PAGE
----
The 9th of March is known in as Baron Bliss Day and has been set aside to commemorate the memory of its biggest financial benefactor. Baron Henry Edward Ernest Victor Bliss, JP was born in the Buckingham County of England on the 16th of February, 1869. The day is celebrated as a public and bank holiday, and a harbor regatta is held in remembrance of a man who loved the sea and who left Belize over a million dollars for its use. Henry Edward Ernest Victor Bliss was an Englishman born in England.
At sometime in his adult life, Baron Bliss acquired the title of the 4th Baron Bliss of the Kingdom of Portugal, succeeding to ancestor relatives who held a position before. At this time he changed his surname from Barretts to Bliss. The Peninsular War occurred in Portugal from 1809 to 1814. Britain had always shown friendship to the kingdom of Portugal, and at this time sent British troops to fight against the incursions of Napoleon. One recalls the famous poems, “The Burial of Sir John Moore” who died in the battle of Corunna in Portugal. Most likely an ancestor of Baron Bliss was awarded the title of the 1st Baron of the former Kingdom of Portugal; and Baron Bliss succeeded to this title as the 4th Baron.
It is known that Baron Bliss was”..a man obviously of active mind and great courage to the last moment; he liked deep sea fishing and he was fond of working on a lathe.”
Before leaving England, he lived at Quarry Court, Marlow, in the County of Buckingham, England. He was an engineer by profession, and was married to Ethel Alice Baroness Bliss to whom he had left a settlement covenant before traveling abroad, and about whom he stated in his will that “…my married life had been a very happy one.” Records reveal no attempt by the Baroness to attend his farewell. She passed away in England in 1945.
In 1911 and at the prime age of 42, Baron Bliss contracted polio and was for the remainder of his days, confined to a wheelchair.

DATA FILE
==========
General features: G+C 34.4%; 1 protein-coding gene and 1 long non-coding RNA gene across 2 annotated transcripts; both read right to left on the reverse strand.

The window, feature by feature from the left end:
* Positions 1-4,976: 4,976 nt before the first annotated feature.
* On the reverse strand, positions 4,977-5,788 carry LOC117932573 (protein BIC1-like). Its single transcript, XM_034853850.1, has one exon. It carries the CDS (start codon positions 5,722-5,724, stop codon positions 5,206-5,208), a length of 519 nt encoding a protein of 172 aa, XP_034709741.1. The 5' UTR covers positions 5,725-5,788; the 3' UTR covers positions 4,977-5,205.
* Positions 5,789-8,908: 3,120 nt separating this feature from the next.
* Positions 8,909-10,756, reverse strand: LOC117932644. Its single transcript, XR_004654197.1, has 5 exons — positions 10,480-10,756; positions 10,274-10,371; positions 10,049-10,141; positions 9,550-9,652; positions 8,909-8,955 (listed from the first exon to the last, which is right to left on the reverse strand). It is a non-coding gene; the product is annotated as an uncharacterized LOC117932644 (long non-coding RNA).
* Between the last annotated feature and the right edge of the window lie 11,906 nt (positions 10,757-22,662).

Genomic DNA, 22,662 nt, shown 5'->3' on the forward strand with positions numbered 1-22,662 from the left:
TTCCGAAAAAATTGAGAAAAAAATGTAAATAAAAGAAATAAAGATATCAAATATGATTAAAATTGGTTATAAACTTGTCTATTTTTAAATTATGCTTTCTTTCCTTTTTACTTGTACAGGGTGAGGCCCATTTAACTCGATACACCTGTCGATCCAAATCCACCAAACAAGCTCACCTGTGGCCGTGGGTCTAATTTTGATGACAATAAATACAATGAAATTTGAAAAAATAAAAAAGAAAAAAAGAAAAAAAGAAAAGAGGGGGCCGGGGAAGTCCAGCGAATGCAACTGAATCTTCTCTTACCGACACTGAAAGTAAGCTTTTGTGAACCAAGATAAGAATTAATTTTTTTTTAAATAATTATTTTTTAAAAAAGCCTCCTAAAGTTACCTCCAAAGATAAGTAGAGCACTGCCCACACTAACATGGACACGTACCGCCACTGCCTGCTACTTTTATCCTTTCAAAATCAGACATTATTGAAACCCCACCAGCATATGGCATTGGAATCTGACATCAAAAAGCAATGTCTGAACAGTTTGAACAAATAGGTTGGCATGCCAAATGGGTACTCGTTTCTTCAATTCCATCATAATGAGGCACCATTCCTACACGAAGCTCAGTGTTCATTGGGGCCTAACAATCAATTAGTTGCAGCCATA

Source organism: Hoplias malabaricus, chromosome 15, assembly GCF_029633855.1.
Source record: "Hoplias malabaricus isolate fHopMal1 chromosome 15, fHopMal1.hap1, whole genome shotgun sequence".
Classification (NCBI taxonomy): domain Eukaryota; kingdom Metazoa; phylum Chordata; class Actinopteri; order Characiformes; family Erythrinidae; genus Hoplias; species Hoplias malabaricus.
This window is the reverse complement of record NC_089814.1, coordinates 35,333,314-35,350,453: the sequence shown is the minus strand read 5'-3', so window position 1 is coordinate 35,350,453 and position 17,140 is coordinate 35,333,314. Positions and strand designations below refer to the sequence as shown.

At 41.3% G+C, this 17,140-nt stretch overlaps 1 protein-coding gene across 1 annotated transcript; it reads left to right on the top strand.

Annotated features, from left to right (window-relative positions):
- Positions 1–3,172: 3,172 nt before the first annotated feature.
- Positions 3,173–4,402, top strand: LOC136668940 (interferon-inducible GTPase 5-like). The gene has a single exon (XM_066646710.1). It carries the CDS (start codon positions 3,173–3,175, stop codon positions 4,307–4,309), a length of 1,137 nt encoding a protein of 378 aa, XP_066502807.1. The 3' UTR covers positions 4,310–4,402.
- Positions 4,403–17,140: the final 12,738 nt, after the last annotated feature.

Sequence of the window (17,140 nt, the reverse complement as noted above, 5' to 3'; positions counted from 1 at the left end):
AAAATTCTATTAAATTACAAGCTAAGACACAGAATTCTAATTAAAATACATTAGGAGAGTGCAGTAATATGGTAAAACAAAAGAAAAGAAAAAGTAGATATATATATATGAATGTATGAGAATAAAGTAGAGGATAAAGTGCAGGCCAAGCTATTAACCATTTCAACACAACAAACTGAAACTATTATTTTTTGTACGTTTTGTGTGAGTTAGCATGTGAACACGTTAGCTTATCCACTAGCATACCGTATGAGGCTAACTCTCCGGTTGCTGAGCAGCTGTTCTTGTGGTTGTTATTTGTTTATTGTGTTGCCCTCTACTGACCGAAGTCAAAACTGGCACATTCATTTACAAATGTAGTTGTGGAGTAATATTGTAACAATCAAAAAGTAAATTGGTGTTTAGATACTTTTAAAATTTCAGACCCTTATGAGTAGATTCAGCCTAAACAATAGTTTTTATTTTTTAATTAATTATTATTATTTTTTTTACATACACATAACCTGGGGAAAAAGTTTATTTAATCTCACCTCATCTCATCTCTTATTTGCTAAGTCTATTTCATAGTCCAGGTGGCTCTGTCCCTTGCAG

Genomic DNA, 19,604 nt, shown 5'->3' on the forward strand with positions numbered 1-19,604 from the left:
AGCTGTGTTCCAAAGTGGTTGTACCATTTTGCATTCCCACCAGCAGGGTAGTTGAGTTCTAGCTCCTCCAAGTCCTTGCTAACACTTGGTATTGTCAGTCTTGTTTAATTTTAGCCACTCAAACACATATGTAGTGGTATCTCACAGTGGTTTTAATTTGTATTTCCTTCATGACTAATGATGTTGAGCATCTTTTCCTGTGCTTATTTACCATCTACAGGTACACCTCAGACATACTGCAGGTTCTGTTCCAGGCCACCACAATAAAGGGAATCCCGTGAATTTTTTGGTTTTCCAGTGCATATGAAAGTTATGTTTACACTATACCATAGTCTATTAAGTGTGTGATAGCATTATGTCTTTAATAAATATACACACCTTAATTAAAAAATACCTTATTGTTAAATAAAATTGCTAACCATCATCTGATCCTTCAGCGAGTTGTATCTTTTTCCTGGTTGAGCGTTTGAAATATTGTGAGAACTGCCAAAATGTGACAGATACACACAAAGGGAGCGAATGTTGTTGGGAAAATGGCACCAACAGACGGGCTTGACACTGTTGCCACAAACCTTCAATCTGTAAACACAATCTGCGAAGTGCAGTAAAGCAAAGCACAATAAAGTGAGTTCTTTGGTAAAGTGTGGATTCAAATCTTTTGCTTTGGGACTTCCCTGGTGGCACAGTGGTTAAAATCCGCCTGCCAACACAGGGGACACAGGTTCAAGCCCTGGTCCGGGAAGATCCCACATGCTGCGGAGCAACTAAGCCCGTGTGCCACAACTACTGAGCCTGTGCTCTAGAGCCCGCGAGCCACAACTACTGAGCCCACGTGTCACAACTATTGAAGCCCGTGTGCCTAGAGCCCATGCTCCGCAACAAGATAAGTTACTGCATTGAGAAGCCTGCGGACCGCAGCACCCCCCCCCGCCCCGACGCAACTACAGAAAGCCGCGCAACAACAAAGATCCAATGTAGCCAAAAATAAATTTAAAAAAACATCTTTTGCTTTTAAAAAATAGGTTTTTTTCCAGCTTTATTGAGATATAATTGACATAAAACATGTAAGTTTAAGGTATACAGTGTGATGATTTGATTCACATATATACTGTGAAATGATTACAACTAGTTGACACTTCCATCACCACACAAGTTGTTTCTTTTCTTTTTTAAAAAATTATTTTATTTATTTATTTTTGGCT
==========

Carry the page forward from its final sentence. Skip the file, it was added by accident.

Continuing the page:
By the time of his untimely misfortune, Baron Bliss had amassed enough wealth (speculating in petroleum shares) to realize his dream of retiring to a life of seafaring and fishing. One of his nephews on a visit to Belize revealed that his uncle, while having a handsome income as an engineer, inherited some real estate which he promptly sold. The Baron invested these monies in Shell Oil and that is what made him a fortune. He acquired a yacht which was built as a house boat, being towed by another boat. During the First World War (1914-1918) his boat was commandeered for war purposes. After the war, he acquired his famous yacht “Sea King No.2” which was a shallow draft yacht built to his specifications, for use in tropical waters. He intended to live on this yacht, and to enjoy tropical sea fishing. In 1920 he sent the “Sea King” to the Bahamas and followed it to live on it while fishing , even if crippled. As far as we know, Baron Bliss had no children.
After leaving England, Baron Bliss made his first stop in the Bahamas where he acquired some property seemingly indicating that he contemplated staying there. Baron Bliss stayed in the Bahamas for five years, living on his yacht, even devising a means of pumping fresh water from land straight to the “Sea King.” He never returned to England. He acquired lands and buildings on Hog Island and Man Island in the Bahamas. Stationed mostly at Nassau, he had a long chance to see the social and administrative life of the islands, which he eventually got to dislike. In the middle of 1925 he went to the other end of the Caribbean to Trinidad, where he lived in the Sea King.